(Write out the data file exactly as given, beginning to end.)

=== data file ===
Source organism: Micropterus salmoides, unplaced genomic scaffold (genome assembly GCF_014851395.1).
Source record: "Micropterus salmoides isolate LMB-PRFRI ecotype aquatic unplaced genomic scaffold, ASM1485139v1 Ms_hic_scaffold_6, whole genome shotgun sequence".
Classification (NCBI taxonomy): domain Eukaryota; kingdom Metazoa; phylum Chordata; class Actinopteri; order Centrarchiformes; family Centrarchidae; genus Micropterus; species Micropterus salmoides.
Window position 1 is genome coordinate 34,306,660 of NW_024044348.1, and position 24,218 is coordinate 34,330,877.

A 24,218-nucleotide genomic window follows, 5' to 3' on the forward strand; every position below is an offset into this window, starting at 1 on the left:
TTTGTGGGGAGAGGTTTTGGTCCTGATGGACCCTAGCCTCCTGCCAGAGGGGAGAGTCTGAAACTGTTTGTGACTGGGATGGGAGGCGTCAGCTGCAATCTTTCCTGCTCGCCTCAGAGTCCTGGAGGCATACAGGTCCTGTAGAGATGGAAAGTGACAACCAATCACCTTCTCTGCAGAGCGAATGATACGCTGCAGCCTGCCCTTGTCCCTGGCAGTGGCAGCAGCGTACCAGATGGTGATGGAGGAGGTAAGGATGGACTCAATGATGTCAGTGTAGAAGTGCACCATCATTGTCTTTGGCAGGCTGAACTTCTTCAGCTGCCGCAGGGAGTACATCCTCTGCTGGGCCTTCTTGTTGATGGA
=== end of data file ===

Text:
Source organism: Micropterus salmoides, unplaced genomic scaffold (genome assembly GCF_014851395.1).
Source record: "Micropterus salmoides isolate LMB-PRFRI ecotype aquatic unplaced genomic scaffold, ASM1485139v1 Ms_hic_scaffold_6, whole genome shotgun sequence".
Classification (NCBI taxonomy): domain Eukaryota; kingdom Metazoa; phylum Chordata; class Actinopteri; order Centrarchiformes; family Centrarchidae; genus Micropterus; species Micropterus salmoides.
Window position 1 is genome coordinate 34,306,660 of NW_024044348.1, and position 24,218 is coordinate 34,330,877.

A 24,218-nucleotide genomic window follows, 5' to 3' on the forward strand; every position below is an offset into this window, starting at 1 on the left:
TTTGTGGGGAGAGGTTTTGGTCCTGATGGACCCTAGCCTCCTGCCAGAGGGGAGAGTCTGAAACTGTTTGTGACTGGGATGGGAGGCGTCAGCTGCAATCTTTCCTGCTCGCCTCAGAGTCCTGGAGGCATACAGGTCCTGTAGAGATGGAAAGTGACAACCAATCACCTTCTCTGCAGAGCGAATGATACGCTGCAGCCTGCCCTTGTCCCTGGCAGTGGCAGCAGCGTACCAGATGGTGATGGAGGAGGTAAGGATGGACTCAATGATGTCAGTGTAGAAGTGCACCATCATTGTCTTTGGCAGGCTGAACTTCTTCAGCTGCCGCAGGGAGTACATCCTCTGCTGGGCCTTCTTGTTGATGGA